Strikingly similar in form, two thistle-shaped vases with knopped stems and round, flat feet represent opposite extremes of 1830s’ decoration.
In the 1830s, cut glass was a highly prized luxury article. Cut decoration required a considerable amount of effort and expense. The extravagant, all-over decoration of this vase was a widely recognized sign of wealth and distinction.
By the 1930s, collectors favored country pieces. The country vase’s owner at the time, American Book Company president William Howe of Cincinnati, collected Early American Glass as an interesting contrast to his collection of rare American and English books. He even lectured on Early American Blown Glass.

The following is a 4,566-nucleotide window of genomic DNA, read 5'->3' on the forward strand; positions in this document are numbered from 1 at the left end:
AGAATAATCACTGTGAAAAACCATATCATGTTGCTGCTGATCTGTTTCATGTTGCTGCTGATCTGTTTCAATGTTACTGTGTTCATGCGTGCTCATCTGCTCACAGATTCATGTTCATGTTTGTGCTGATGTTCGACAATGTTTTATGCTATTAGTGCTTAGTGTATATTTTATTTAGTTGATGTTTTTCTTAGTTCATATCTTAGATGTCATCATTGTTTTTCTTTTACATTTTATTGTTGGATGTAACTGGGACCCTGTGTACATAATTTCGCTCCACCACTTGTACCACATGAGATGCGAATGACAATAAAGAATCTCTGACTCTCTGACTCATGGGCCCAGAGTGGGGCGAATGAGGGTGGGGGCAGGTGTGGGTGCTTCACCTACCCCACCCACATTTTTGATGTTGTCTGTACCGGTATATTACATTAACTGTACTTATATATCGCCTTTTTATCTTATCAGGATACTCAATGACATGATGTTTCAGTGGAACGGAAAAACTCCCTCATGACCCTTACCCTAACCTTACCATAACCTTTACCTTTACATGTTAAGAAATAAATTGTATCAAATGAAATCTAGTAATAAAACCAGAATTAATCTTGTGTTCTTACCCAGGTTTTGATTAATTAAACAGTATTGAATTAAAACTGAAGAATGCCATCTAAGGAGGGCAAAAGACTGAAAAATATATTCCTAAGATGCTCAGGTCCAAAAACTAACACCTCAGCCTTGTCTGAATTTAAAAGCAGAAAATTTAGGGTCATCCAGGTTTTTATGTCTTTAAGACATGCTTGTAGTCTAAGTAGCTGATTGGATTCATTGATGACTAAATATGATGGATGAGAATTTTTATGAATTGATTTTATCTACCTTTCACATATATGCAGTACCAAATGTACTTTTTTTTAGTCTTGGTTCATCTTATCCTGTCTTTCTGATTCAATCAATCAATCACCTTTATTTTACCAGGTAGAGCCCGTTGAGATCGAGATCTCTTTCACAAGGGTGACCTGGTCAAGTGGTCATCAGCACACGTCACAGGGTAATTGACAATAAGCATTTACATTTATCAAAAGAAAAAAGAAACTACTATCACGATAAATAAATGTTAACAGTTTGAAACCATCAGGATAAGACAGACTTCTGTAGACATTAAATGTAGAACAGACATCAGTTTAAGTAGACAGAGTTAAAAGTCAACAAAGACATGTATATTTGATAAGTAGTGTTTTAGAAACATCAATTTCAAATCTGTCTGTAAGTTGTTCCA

Town-made cut glass remains a more difficult subject than country-made blown glass. Early scholars found much country blown glass near the factories that made it. Some descended in the families of glassworkers. Many factories could be excavated. In contrast, urban sites were invariably redeveloped. The site of one factory - Joseph Stouvenel and Company of Vesey Street, New York City - was later part of Ground Zero. Cut glass migrated with its highly mobile owners, often from city to city. As a result, attribution of cut glass relies on a combination of connoisseurship and occasional documented pieces. This particular vase relates to one associated with the Bloomingdale Glass Factory of New York City, sharing its form and many details of its cutting.